OCS Dispensaries staff will be trained to detect customers too high to buy

Published Apr 5, 2019 09:33 a.m. ET
AP Photo/Mark Thiessen

Even since before marijuana use became a legal activity within Canada, the plant was so often compared to alcohol. The same is true now as far as the regulations that mainly non-users wanted to see put in place to manage the 21 locations of Ontario Cannabis Retail Corporation dispensaries. Some of those rules included suggestions on a minimum age of purchase, a maximum cannabinoid content, and restricting sales to customers who may have already consumed a little too much before arriving. This leaves many to wonder how this will be managed since THC tests that are accurate for marijuana use in less than 24 hours do not currently exist yet.

Training

Any new budtenders that are to be employed by one of the Ontario Cannabis Retail Corporation dispensaries in Ontario will require a two-day training course that covered multiple topics. Just a few of those include how to sell products without mentioning medicinal qualities, the social responsibility policies that should be followed, and how to decide when to deny an already high customer the chance to make a purchase, and risks for cannabis related harms.

What do they mean by a high customer?

Well, we aren’t exactly sure exactly how this portion of regulations will be rolled out since many Canadians currently partake in marijuana use for medical reasons which may lead them to come in looking a little high. So far what’s been revealed is a few things that our future budtenders will be looking for including bloodshot eyes, speech issues, motor functioning problems, balance, and last but not least, the overall demeanor of the customer in question.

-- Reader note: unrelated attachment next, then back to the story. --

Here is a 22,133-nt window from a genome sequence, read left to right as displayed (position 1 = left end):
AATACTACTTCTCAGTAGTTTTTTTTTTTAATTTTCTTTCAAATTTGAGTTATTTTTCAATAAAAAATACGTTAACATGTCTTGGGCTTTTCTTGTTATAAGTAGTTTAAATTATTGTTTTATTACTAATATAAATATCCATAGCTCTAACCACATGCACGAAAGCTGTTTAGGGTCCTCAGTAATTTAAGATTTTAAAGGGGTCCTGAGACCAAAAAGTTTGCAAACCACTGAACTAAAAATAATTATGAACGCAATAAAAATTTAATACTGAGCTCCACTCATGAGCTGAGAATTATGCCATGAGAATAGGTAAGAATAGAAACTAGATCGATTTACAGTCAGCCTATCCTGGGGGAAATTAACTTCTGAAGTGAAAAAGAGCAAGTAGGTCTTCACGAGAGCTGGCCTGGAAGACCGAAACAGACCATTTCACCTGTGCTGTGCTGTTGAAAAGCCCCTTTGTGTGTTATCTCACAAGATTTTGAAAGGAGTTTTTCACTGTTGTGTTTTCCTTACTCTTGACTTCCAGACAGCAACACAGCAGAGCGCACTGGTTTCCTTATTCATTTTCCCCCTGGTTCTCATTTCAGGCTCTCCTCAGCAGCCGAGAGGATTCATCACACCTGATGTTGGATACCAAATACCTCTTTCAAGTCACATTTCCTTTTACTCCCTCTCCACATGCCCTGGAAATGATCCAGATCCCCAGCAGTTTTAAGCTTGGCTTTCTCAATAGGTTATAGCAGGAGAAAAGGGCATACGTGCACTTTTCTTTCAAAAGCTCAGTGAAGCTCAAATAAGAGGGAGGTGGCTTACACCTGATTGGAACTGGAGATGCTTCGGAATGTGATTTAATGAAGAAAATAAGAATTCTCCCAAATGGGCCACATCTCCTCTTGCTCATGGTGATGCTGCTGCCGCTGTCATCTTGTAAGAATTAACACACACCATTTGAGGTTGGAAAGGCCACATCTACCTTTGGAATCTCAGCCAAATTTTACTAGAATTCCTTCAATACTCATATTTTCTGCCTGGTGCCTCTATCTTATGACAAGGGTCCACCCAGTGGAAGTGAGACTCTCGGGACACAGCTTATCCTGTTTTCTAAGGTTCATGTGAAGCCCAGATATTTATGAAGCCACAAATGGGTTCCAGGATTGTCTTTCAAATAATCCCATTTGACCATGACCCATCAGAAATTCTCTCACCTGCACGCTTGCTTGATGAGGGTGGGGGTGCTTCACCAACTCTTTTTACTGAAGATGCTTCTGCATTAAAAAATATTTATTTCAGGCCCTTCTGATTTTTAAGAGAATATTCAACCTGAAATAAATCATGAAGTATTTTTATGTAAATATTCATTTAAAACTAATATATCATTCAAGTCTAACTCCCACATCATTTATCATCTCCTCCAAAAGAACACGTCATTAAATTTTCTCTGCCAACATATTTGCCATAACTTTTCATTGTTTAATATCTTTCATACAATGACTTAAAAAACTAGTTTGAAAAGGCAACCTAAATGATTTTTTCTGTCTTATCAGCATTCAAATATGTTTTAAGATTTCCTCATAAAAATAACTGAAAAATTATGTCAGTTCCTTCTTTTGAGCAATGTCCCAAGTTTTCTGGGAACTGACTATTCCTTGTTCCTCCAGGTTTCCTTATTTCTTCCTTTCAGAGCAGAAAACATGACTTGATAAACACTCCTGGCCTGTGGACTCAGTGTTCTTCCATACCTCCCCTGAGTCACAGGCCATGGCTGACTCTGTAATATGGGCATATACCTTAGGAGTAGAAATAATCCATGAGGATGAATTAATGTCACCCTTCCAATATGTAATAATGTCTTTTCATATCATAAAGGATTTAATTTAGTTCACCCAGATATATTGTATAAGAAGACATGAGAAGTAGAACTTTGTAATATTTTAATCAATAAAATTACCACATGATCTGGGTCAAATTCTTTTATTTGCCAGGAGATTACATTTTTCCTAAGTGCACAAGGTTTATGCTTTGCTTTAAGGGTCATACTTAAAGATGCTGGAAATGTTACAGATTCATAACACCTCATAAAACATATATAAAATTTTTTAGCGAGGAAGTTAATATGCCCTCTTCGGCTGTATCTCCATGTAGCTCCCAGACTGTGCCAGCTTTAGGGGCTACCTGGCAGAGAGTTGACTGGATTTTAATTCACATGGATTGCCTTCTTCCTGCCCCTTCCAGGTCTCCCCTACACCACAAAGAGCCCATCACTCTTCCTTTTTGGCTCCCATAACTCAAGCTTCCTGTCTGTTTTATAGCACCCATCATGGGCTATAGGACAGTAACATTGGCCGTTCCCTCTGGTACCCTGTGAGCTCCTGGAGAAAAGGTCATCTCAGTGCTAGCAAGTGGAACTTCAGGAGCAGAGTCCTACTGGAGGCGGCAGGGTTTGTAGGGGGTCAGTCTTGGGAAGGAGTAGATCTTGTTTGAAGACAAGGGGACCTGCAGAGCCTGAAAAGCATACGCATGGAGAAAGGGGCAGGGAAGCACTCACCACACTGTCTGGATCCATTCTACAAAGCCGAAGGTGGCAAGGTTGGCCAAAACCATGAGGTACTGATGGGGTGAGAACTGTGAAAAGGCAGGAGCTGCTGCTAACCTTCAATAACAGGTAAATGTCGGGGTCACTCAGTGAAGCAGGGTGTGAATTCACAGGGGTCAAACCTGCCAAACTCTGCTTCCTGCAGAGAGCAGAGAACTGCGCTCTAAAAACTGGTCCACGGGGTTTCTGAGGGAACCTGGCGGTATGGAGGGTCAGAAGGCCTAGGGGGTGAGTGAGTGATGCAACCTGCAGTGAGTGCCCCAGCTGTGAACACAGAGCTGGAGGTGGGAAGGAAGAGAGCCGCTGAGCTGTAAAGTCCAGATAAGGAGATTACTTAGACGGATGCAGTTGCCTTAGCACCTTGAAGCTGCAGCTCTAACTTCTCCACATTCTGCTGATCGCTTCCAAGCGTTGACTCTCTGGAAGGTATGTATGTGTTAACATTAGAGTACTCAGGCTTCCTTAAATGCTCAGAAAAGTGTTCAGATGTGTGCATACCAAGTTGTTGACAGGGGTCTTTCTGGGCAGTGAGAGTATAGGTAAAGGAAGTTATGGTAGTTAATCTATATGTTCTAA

Is this possible?

Many Canadians are wondering just how effectivethis sort of regulation will be with a substance that doesn’t present itself in the same manner as alcohol and isn’t something that can be tested for on the spot in any intruding or fast way. This leaves the staff who will be working at OCS or Ontario Cannabis Retail Corporation dispensaries to decide for themselves how much might be too much. Some people are worried that there may be liability issues if a person was to make a purchase and drive home under the influence just like bars are held accountable for their patrons. Since there is no real way for a budtender to tell whether you’re already high, the general hope is that these rules will only be used when completely necessary to remove someone from the premises, but only time will tell for sure.  

Will anyone else require this training?

There are a few more businesses that will also be impacted by the introduction of this training who will need to get recertified for smart serve license with the addition of a portion that focuses on marijuana use and suggests several different ways that this can be done. Any staff member who works in an establishment that sells either cannabis or alcohol will be required to take this test. Police officers and some security personnel will also need this new and updated training program. The list may get longer as marijuana legalization plays out and more establishments can decide if the need for marijuana use detection may be necessary for their employees.

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